Gordon Barker

Stalwart of Essex cricket
Click to follow
The Independent Online

Gordon Barker, cricketer: born Leeds, Yorkshire 6 July 1931; married (one son, one daughter); died Chelmsford, Essex 10 February 2006.

If a word had been coined exclusively to describe the cricketer Gordon Barker, then it would be "stalwart". For 444 first-class matches Barker, born in Leeds but frustrated in his wish to play for Yorkshire, would be most likely to emerge to open the innings for Essex. He rarely disturbed scorers, statisticians or biographers, but year in, year out, rain or shine, Barker made runs and took catches, mostly from close in, and in 15 of those summers he passed 1,000 runs.

He was spotted by Essex while playing on National Service and when he joined the county club in 1954, it was reported that he had scored two centuries in one week, one for the Army and one on début for Essex against the Canadians at Clacton. He was capped the following year before Wisden predicted, "There is a solidity about him and he may be the sheet anchor for some time to come." By 1957, he had formed a regular partnership with the more aggressive Dickie Dodds; they complemented one another both temperamentally and technically.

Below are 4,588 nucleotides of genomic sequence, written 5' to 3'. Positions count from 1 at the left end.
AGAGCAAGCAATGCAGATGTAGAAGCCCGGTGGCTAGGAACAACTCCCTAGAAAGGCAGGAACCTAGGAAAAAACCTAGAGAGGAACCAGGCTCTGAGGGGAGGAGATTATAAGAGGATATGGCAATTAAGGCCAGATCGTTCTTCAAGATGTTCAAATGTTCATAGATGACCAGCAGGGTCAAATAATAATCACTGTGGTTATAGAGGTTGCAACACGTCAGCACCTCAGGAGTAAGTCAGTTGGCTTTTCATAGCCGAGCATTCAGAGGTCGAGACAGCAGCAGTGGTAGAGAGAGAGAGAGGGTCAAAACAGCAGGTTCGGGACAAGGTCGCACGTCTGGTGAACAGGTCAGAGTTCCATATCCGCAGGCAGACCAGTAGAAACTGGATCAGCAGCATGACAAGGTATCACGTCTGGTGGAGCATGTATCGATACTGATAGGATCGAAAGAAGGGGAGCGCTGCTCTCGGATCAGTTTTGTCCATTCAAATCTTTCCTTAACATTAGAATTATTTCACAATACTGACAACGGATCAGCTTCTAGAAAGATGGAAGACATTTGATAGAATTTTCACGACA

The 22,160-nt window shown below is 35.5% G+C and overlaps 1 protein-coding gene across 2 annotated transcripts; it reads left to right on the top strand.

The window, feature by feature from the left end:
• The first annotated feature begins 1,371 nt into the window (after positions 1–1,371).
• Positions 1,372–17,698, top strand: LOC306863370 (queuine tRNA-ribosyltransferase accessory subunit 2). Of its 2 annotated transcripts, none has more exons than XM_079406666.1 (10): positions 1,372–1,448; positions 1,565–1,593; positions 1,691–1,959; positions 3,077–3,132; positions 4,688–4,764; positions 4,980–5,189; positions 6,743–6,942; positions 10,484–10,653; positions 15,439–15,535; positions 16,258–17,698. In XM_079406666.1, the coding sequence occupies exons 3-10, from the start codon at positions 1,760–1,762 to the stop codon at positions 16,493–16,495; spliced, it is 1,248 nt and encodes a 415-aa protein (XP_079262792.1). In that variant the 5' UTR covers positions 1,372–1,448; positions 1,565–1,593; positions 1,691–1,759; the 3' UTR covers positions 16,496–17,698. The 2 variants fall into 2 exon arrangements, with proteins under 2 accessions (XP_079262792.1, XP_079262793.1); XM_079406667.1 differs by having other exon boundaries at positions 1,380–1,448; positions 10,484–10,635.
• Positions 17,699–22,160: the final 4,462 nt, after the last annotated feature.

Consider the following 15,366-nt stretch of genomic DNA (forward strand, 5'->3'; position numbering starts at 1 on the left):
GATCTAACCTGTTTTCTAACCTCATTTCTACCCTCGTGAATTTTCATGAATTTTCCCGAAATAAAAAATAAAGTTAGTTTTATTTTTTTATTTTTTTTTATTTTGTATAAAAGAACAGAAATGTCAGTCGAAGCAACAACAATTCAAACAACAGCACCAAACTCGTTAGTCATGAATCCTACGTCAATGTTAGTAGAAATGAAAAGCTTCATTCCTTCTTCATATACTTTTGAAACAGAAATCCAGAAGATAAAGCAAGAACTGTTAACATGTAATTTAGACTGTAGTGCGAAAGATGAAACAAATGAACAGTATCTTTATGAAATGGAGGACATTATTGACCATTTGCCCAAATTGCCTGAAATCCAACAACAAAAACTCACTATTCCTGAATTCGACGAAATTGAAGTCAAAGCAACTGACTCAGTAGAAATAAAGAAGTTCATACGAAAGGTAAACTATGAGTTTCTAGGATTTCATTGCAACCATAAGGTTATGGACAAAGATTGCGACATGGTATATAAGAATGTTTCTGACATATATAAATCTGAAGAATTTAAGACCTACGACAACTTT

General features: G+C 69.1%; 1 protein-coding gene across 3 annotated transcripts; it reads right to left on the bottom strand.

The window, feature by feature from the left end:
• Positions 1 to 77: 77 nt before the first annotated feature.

Barker was a dapper little right-hander, who occasionally bowled, and a first-rate slip. He also played on the wing for Southend United, scoring nine goals in more than 50 Football League appearances. One of his outstanding matches for Essex came in 1959 at Westcliff when Essex needed 211 to beat Kent on a wearing pitch. Barker, "driving splendidly and without fault for three hours 20 minutes, hitting 17 fours", reported Wisden, hit 105 out of a total of 193, but Kent won by 17.

Barker's modesty was illustrated by an incident in Jim Laker's first match for Essex in 1962. The arrival of the great off-spinner, even in his autumn, was hailed as "like signing George Best" and there was much anticipation when Laker bowled his first ball in new colours, at Valentine's Park, Ilford. It dropped on its accustomed spot, turned and caught an inside edge and flew to Barker, at short leg, who dropped it. Trevor Bailey recalled:

I must say, in Gordon's defence, that he had not fielded in that position before to a bowler of that calibre. His only complaint, apart from fury at missing the chance, was that it earned him bigger headlines than when he scored a century.

In his career, he scored 22,228 runs at an average of 29.21, hit 30 centuries and took 236 catches.

Barker served cricket in retirement, becoming a sports teacher, coach and eventually groundsman at Felsted School, where his pupils included the future Essex and England cricketers Derek Pringle and Nick Knight.

Derek Hodgson

Comments